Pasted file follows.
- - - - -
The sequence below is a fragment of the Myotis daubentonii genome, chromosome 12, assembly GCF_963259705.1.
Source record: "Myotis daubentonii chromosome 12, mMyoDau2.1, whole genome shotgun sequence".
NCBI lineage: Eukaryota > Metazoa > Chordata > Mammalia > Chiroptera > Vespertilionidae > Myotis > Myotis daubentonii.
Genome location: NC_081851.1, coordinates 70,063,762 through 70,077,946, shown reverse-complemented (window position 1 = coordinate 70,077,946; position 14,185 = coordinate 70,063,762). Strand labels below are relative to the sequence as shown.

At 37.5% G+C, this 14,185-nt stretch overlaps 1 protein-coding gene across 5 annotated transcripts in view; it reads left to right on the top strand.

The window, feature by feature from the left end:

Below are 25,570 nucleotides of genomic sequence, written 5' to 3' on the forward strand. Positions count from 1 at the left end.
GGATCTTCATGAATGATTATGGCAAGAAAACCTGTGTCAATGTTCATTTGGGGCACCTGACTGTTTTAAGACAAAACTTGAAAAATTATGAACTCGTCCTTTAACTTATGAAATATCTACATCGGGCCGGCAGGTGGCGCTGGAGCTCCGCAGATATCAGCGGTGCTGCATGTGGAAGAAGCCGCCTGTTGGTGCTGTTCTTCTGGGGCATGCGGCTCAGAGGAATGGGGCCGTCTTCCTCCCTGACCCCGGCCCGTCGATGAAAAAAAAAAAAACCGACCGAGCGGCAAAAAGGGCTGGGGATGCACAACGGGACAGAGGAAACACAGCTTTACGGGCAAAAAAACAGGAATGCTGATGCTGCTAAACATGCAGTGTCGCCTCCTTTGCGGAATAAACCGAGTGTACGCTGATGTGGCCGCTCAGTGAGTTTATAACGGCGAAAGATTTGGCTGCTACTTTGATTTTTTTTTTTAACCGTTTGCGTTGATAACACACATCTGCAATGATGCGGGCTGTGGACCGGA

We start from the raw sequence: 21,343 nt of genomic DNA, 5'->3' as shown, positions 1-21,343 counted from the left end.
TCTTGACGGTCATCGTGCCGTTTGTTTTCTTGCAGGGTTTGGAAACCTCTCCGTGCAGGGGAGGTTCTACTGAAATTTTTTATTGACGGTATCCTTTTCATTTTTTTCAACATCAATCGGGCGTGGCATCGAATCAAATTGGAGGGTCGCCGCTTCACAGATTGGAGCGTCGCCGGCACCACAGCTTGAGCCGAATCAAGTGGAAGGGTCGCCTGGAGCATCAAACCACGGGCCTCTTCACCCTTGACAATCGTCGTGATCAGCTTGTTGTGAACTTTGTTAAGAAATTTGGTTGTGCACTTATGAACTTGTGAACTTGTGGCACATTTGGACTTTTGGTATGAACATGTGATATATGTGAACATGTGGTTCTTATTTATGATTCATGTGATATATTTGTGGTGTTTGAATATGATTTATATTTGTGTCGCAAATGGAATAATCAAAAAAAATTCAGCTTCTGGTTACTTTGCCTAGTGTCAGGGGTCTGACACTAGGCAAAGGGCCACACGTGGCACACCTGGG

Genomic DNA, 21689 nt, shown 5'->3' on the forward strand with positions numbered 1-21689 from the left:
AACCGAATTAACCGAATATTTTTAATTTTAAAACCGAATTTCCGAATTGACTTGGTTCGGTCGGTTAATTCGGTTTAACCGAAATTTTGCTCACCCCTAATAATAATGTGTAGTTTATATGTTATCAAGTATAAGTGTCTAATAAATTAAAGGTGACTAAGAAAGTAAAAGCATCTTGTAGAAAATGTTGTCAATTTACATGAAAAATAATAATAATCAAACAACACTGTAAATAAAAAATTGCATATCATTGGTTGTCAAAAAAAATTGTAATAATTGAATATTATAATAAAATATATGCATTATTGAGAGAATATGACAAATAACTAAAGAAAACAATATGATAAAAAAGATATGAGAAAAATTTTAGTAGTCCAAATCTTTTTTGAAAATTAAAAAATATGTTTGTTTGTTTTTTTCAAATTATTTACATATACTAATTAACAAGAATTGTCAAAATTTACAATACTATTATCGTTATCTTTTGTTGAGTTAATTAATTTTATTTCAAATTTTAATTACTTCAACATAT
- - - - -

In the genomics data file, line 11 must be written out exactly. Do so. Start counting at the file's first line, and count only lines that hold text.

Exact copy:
Genomic DNA, 21689 nt, shown 5'->3' on the forward strand with positions numbered 1-21689 from the left: